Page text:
– Lauren Smizer, BS, CCLS, child life specialist, 8 East


It’s also important to acknowledge with parents that this is hard. It’s a lot of information, it’s the waiting that’s a hard part. The procedures are easy; we tell the kids they won’t even remember them, but waiting is hard. I give tours of 8 East, 8 South and 6 East so that they know what it looks like before they come.

– Maureen Abramson, MS, CCLS, child life specialist on 6 East, Cardiology pre-op, and Cardiology general clinic


What support is there for siblings in the hospital?

Giving siblings little jobs to do can be really helpful, like picking out a blanket or an outfit for their sibling in the hospital. Oftentimes parents tell me that they don’t want the sibling to come in at all because it’s too scary. But I’m a big advocate of having siblings come in. Obviously I defer to what the parents decide, but if they’re on the fence, I will talk with them about why. Sometimes it’s their fear, and a lot of times they bring their other child in and they realize it’s not as scary as they thought. A lot of kids have that magical thinking, and may think it’s a lot worse than it actually is. So bringing them in or just showing them pictures can be helpful.

Sometimes we send a sibling care package to the child that’s at home, I think that makes them feel a little more special. And I’ve had parents tell me that it’s taken such a load off their shoulders to know that there are other people thinking about their children because obviously it’s their priority to be with their child that’s in the hospital, but they feel such a guilt. We talk to parents about this all the time – the guilt that comes from leaving other children at home. It’s hard for them, and they’ve said it’s really helpful knowing that Child Life is here.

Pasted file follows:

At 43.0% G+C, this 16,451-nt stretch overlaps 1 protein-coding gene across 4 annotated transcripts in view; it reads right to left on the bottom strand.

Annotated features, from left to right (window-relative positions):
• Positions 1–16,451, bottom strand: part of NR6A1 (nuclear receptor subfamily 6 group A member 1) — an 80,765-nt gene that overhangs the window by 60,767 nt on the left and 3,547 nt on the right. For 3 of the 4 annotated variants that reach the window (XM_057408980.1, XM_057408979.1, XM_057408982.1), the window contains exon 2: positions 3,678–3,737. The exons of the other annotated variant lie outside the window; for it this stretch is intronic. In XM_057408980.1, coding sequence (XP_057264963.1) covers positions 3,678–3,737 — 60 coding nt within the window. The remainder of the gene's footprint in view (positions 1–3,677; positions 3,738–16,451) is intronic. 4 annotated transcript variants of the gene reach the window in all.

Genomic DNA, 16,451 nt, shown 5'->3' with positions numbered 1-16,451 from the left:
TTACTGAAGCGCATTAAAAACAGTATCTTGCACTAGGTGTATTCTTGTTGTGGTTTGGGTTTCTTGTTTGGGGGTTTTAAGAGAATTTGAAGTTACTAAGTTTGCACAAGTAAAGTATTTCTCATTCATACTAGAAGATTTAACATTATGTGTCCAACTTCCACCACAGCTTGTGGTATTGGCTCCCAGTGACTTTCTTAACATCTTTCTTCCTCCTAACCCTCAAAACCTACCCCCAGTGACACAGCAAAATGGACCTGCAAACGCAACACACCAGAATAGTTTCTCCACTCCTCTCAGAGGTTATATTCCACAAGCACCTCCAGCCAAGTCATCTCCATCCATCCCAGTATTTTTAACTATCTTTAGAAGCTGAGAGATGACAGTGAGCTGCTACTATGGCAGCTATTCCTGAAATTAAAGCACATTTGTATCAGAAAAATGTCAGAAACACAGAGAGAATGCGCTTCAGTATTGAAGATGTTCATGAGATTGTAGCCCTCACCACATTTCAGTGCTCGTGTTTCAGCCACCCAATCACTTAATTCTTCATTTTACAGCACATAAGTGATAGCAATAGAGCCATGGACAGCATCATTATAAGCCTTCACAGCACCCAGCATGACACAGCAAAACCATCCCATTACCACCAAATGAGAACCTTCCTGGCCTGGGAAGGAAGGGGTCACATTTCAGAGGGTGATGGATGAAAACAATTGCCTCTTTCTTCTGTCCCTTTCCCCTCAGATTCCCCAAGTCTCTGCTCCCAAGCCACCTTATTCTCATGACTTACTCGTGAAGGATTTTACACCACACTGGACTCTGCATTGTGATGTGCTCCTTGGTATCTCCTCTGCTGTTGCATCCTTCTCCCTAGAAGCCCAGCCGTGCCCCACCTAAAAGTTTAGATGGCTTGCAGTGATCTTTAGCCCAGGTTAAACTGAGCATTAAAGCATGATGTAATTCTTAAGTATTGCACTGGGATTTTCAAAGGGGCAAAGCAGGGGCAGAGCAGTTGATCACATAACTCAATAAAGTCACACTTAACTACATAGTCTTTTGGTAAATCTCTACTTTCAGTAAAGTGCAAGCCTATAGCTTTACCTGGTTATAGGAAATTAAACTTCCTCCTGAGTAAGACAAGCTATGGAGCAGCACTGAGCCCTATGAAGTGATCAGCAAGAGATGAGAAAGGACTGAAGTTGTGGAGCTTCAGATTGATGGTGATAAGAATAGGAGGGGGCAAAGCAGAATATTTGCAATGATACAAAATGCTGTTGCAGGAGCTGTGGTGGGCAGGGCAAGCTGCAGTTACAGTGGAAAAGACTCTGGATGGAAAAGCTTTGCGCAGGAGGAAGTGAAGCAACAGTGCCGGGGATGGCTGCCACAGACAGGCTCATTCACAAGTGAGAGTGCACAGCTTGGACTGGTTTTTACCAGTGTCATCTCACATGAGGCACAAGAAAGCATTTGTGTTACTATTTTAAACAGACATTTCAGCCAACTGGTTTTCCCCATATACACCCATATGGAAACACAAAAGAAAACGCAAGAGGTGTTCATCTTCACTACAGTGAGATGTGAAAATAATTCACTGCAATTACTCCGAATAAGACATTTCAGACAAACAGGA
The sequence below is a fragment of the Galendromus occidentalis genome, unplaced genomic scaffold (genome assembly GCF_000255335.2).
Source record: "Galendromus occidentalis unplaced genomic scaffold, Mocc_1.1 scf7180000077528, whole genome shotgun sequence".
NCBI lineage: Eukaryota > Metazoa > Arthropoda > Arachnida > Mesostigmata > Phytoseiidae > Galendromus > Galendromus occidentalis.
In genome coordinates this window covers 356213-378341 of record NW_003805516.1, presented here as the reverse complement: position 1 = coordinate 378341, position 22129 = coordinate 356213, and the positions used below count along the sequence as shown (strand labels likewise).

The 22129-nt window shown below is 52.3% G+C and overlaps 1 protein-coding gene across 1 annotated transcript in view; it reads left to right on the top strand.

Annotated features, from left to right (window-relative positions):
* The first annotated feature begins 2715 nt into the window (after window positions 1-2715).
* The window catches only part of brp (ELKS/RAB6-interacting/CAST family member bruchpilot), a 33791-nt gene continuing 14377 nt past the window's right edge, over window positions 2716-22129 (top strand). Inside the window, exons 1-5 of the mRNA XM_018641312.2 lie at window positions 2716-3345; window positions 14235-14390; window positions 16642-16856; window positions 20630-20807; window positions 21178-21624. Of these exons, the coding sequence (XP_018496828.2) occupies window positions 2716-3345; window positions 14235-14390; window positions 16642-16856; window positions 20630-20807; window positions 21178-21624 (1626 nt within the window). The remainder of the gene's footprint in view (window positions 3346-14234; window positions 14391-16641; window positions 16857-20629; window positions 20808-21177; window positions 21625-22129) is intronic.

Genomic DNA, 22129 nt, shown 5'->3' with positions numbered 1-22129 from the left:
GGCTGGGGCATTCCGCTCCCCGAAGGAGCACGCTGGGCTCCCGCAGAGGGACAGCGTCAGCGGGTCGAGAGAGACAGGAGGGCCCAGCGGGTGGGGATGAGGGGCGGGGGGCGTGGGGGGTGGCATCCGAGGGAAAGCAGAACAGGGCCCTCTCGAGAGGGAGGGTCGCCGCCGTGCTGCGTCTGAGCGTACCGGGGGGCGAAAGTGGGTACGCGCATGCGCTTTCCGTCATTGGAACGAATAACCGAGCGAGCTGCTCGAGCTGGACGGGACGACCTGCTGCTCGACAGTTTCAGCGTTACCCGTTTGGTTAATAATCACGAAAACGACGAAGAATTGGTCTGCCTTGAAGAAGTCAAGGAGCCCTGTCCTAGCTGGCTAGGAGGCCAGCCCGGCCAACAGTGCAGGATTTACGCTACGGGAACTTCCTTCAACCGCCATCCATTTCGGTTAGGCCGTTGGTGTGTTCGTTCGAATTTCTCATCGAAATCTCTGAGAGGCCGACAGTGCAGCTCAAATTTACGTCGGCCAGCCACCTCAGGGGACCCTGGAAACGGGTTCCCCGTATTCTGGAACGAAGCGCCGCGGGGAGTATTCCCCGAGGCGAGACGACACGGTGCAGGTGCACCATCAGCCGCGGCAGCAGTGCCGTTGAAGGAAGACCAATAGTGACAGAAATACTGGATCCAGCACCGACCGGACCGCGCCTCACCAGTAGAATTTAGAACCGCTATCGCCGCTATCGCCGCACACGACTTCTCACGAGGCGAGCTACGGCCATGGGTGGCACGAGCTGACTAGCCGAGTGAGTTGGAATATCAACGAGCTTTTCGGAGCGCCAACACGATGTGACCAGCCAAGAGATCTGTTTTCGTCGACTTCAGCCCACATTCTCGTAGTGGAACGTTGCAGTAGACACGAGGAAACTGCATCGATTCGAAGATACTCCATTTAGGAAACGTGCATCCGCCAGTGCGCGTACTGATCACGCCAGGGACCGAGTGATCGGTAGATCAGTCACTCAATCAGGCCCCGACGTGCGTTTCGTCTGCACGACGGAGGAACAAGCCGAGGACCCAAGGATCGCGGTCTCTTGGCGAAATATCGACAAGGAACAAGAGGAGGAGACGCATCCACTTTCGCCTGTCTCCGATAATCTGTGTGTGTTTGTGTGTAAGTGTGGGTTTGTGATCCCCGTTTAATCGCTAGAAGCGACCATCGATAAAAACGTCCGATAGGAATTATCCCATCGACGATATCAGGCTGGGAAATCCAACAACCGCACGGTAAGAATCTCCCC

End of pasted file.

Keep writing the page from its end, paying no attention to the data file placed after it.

– Kate Huyler, MS, CCLS, child life specialist, 8 South


What should families expect when it’s time to leave the hospital?

We plant small seeds along the way of recovery. Even if it is something that in our minds is relatively straightforward, cardiac surgery is still cardiac surgery. Sometimes it’s hard for families because they come in with seemingly healthy kids who need surgery, and then they are leaving the hospital within three days of time and we are really telling families and preparing them to say this is fixed. We say, “Your child is going to have a great life and a healthy life.’ Families will tend to want to say, “Should our child not go to school for six weeks? Should we just keep them at home? Can we go food shopping?” Those are very good questions.

We also have those patients who maybe have a prenatal diagnosis; it’s a brand new baby and mom is post-partum and recovering herself. Their baby may be in the hospital for a long time. They may be very complex, seen by multiple specialists. Watching these families enroll in new healthcare insurance, on the phone for 8 hours, on hold. It takes a whole team of people to take care of these families. Then you have the babies that are diagnosed postnatally. I think a lot goes into it; that would not be possible without having solid case management, nutrition and a dietitian clinically related to specialty care.

There is a lot of coordinating and there are a lot of things that go into getting somebody out of the hospital, both physically and emotionally. We know we need to start these plans and start mentally preparing patients to leave the hospital almost immediately. We try to give families really concrete examples as to what they are able to do and I think they appreciate it. They all feel a little bit liberated from it.

– Amy Delaney, RN, MSN, CPNP, nurse practitioner, 8 East